Kevin McCallum, THE PRESS DEMOCRAT
The sound of chainsaws roared through Santa Rosa’s Old Courthouse Square Wednesday as the city began felling decades-old trees in preparation for the reunification of the square this summer.
A crew from Atlas Tree Surgery limbed and then began removing five trees on the east side of the square, the first of 20 being removed to prevent birds and bats from nesting in them this spring.
The work is expected to be complete by the end of the month, after which the fences will come down until construction begins in earnest on the $10 million project in June.
A handful of protesters who have decried the tree removal as hasty and unnecessary observed the work from behind fences said they were disheartened by the move.
“We’re just beside ourselves looking at the graveyard over there,” said Norma Baumsteiger, the 81-year-old Oakmont resident who has been a regular presence around the square in recent weeks, gathering signatures urging residents to oppose the removal.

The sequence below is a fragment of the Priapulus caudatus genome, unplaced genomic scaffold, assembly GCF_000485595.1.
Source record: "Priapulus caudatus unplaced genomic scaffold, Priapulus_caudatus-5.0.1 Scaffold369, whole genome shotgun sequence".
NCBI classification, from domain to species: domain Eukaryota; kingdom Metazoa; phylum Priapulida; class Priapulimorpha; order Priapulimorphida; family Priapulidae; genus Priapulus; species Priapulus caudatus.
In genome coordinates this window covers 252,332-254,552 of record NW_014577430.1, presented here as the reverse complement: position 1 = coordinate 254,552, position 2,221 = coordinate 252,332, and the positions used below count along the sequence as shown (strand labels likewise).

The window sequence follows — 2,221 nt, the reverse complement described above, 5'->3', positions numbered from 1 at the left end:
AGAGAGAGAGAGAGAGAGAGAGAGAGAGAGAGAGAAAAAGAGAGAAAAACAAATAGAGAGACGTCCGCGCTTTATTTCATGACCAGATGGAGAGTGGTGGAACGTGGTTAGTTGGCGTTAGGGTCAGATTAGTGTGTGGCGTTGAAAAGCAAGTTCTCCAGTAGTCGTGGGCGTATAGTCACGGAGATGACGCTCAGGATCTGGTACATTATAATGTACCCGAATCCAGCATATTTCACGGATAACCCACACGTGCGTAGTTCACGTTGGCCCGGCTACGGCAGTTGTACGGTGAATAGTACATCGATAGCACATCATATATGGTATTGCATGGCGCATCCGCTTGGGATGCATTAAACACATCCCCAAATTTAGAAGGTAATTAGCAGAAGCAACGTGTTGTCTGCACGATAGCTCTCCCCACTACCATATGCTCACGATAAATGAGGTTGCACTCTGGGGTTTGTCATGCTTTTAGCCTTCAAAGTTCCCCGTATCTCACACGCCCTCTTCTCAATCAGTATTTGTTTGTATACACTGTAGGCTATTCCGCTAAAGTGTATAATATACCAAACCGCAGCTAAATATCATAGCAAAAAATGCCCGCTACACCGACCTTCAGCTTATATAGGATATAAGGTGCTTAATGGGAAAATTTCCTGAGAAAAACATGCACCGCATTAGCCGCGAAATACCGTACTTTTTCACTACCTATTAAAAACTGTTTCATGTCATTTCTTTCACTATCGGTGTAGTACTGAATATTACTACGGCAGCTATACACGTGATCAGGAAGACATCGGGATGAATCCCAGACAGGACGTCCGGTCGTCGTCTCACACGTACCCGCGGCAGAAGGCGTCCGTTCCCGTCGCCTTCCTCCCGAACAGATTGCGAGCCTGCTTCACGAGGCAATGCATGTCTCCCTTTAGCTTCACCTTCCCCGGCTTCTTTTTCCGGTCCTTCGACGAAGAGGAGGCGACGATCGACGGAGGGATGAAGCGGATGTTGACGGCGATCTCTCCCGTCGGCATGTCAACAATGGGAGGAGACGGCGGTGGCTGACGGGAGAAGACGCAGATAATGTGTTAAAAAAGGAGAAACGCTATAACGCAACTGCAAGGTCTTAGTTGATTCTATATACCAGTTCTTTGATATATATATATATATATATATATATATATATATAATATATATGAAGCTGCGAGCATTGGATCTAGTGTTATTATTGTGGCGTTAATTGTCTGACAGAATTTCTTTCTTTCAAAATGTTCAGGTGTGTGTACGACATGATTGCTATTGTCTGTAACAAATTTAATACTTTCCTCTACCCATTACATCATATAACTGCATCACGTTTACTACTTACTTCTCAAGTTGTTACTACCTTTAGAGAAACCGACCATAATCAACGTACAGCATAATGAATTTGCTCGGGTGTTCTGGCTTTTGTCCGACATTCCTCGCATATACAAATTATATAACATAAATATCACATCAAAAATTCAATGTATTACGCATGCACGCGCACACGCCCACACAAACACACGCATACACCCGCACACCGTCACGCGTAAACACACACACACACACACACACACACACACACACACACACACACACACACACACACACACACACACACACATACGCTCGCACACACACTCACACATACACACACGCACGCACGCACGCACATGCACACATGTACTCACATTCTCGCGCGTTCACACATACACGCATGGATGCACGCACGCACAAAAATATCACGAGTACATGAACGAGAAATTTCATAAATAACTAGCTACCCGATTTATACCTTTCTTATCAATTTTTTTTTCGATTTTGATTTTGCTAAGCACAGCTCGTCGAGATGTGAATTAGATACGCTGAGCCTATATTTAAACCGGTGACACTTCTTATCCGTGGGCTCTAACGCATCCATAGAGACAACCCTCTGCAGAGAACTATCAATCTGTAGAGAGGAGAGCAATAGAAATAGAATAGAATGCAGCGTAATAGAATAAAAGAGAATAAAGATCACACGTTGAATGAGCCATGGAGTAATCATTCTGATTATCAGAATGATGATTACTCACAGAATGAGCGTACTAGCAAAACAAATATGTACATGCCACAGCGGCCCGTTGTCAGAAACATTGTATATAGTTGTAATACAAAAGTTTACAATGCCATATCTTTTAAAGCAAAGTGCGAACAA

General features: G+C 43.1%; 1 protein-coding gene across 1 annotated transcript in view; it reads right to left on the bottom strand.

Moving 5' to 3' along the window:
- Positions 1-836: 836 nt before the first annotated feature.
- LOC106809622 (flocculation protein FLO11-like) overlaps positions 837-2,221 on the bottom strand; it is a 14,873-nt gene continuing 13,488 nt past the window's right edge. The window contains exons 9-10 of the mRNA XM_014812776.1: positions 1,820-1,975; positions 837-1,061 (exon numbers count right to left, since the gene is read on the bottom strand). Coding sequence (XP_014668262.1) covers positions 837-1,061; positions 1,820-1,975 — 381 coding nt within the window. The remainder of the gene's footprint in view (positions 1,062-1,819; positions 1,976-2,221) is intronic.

She vowed a recall effort against the City Council and mayor.
“The people have spoken and City Hall never listened,” Baumsteiger said. “The people are tired of talking and now they’re going to be shouting.”
The idea of reunifying the two halves of Old Courthouse Square, split by Mendocino Avenue after the courthouse was removed in 1968, has been around for decades but only gained momentum last year. Business leaders and City Council members agreed the project represented the city’s best chance of revitalizing a downtown plagued by commercial vacancies.
But a quick redesign that included wider side streets with more parking than the previous plan and a fast-tracked construction timetable took many residents, many of whom assumed the project was indefinitely stalled, by surprise. The removal of 91 of the 114 trees in the square, including eight of 30 mature redwoods, has provoked the most ire, though concerns about the cost, traffic impacts and incomplete design remain.